Torture and the Regulation of the Health Care Professions

  • John Lunstroth
Part of the International Library of Ethics, Law, and the New book series (LIME, volume 41)

The press is filled with reports of torture committed by members of the US government. All too frequently these reports contain disturbing references to “health care” personnel such as medical doctors, psychologists, social workers and others. Although the reports of global US-sponsored torture are often presented as though it is something new in response to security concerns after 9/11, in fact the US has had explicit policies condoning torture and torture facilities since the early cold-war period, and medical personnel have always been involved.

Stories about doctors involved with torture routinely contain statements that doctors are bound by a “code of ethics” that prohibits them from participating in torture. The question is, though, of what use is the code of ethics if doctors are a necessary part of torture and torture is practiced by 150 countries? Are there situations in which doctors are required, but the medical code of ethics is not allowed? Are there two kinds of doctors, those that can assist in torture, and those that cannot? Are there laws regarding torture that exempt doctors?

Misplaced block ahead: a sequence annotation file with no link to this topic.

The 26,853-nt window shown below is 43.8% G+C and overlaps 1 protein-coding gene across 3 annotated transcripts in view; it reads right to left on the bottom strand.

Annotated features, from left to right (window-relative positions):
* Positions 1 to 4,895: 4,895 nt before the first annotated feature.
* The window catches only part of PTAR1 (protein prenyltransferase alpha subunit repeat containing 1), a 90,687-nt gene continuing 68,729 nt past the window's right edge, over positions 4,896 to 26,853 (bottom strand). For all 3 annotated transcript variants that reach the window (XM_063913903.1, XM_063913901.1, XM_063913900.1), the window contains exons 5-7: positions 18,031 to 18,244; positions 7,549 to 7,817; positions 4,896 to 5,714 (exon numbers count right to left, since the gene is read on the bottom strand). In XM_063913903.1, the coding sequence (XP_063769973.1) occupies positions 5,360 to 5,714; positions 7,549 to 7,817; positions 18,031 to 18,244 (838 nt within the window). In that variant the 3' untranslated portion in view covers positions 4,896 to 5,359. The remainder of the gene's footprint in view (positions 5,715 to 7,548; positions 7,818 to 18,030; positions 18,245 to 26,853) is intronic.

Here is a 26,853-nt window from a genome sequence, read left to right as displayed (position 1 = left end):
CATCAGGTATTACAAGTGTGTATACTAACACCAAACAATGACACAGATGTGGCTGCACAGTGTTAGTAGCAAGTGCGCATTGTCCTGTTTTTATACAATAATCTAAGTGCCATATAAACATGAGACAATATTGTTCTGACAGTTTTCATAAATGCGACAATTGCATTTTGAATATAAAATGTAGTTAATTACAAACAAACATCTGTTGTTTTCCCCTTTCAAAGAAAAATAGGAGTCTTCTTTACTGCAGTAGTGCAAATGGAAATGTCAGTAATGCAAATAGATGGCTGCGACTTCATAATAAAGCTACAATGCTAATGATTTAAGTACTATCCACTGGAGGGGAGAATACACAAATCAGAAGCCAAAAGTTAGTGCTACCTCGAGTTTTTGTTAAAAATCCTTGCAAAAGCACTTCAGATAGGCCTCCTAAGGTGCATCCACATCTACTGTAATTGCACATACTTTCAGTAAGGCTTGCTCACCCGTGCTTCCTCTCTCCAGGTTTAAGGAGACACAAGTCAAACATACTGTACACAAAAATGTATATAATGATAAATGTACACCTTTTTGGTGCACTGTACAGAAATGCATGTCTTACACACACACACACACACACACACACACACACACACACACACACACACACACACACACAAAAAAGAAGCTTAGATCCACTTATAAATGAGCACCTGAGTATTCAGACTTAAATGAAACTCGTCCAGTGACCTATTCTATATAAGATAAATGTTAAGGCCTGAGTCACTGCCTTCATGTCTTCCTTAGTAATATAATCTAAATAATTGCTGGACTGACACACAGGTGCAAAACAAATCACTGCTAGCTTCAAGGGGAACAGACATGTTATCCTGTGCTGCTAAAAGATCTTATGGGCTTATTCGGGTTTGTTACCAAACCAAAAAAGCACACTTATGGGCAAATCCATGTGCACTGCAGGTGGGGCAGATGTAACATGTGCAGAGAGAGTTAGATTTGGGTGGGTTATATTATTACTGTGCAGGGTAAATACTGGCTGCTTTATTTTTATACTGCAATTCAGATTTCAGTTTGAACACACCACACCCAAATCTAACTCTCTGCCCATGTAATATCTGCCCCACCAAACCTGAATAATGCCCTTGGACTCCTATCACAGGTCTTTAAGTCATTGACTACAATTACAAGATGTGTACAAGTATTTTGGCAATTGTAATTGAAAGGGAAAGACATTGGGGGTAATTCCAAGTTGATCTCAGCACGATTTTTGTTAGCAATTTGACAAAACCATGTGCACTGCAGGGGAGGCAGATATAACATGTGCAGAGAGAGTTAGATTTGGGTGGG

Medical Ethic Supra Note National Security Legal Norm ROME Statute 
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© Springer Science + Business Media B.V 2008

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  • John Lunstroth

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